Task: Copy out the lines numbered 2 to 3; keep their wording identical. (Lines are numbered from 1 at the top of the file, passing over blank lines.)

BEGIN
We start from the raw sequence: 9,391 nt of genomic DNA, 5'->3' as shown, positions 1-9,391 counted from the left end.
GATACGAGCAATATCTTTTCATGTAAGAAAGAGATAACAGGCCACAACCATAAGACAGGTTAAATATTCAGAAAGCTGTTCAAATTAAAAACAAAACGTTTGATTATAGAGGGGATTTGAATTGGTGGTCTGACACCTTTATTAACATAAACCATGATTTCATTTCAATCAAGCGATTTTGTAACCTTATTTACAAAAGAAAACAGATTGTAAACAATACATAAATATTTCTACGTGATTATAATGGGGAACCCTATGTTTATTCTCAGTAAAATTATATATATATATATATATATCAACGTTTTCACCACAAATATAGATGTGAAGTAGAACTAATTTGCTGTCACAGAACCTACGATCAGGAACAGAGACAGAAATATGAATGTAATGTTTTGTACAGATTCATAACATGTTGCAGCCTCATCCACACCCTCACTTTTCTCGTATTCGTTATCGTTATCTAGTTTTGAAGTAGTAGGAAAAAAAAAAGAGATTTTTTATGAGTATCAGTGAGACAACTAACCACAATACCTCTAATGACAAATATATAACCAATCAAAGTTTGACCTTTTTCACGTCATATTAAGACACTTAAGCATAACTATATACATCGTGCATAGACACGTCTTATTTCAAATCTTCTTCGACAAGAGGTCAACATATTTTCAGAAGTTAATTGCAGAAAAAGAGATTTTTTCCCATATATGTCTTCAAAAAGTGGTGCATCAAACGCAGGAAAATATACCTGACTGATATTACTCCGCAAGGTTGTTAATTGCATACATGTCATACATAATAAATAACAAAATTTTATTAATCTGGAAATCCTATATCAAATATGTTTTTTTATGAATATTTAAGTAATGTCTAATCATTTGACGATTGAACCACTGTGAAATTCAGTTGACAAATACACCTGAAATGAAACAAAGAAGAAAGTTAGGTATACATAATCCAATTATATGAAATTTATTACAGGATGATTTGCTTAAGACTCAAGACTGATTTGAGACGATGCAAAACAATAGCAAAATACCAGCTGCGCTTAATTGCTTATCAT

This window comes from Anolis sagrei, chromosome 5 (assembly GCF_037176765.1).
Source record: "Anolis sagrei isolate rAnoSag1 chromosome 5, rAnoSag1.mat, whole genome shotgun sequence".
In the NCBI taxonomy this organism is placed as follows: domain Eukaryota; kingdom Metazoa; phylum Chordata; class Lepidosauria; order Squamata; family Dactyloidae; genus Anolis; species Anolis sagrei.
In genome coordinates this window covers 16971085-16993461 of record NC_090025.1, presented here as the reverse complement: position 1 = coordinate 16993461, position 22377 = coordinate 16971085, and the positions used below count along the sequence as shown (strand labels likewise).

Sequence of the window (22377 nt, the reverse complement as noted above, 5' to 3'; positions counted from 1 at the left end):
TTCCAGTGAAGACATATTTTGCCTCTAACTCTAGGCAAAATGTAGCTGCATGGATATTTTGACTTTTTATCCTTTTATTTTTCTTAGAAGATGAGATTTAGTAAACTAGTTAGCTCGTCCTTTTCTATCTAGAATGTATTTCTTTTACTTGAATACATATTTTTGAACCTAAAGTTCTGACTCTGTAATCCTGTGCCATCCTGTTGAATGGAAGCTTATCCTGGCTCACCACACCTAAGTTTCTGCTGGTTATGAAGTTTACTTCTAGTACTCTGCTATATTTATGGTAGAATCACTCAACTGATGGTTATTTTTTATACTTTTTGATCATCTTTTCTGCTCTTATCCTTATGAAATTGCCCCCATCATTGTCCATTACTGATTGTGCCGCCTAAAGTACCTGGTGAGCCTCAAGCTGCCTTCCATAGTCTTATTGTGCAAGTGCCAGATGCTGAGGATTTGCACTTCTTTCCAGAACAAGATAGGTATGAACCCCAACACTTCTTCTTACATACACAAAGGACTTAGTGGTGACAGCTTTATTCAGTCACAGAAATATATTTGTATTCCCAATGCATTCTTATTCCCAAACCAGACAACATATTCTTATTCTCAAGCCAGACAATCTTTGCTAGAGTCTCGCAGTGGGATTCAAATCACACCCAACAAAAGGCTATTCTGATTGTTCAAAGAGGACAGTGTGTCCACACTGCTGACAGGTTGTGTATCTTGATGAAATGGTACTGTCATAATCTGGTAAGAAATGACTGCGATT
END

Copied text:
GATACGAGCAATATCTTTTCATGTAAGAAAGAGATAACAGGCCACAACCATAAGACAGGTTAAATATTCAGAAAGCTGTTCAAATTAAAAACAAAACGTTTGATTATAGAGGGGATTTGAATTGGTGGTCTGACACCTTTATTAACATAAACCATGATTTCATTTCAATCAAGCGATTTTGTAACCTTATTTACAAAAGAAAACAGATTGTAAACAATACATAAATATTTCTACGTGATTATAATGGGGAACCCTATGTTTATTCTCAGTAAAATTATATATATATATATATATATCAACGTTTTCACCACAAATATAGATGTGAAGTAGAACTAATTTGCTGTCACAGAACCTACGATCAGGAACAGAGACAGAAATATGAATGTAATGTTTTGTACAGATTCATAACATGTTGCAGCCTCATCCACACCCTCACTTTTCTCGTATTCGTTATCGTTATCTAGTTTTGAAGTAGTAGGAAAAAAAAAAGAGATTTTTTATGAGTATCAGTGAGACAACTAACCACAATACCTCTAATGACAAATATATAACCAATCAAAGTTTGACCTTTTTCACGTCATATTAAGACACTTAAGCATAACTATATACATCGTGCATAGACACGTCTTATTTCAAATCTTCTTCGACAAGAGGTCAACATATTTTCAGAAGTTAATTGCAGAAAAAGAGATTTTTTCCCATATATGTCTTCAAAAAGTGGTGCATCAAACGCAGGAAAATATACCTGACTGATATTACTCCGCAAGGTTGTTAATTGCATACATGTCATACATAATAAATAACAAAATTTTATTAATCTGGAAATCCTATATCAAATATGTTTTTTTATGAATATTTAAGTAATGTCTAATCATTTGACGATTGAACCACTGTGAAATTCAGTTGACAAATACACCTGAAATGAAACAAAGAAGAAAGTTAGGTATACATAATCCAATTATATGAAATTTATTACAGGATGATTTGCTTAAGACTCAAGACTGATTTGAGACGATGCAAAACAATAGCAAAATACCAGCTGCGCTTAATTGCTTATCAT

This window comes from Anolis sagrei, chromosome 5 (assembly GCF_037176765.1).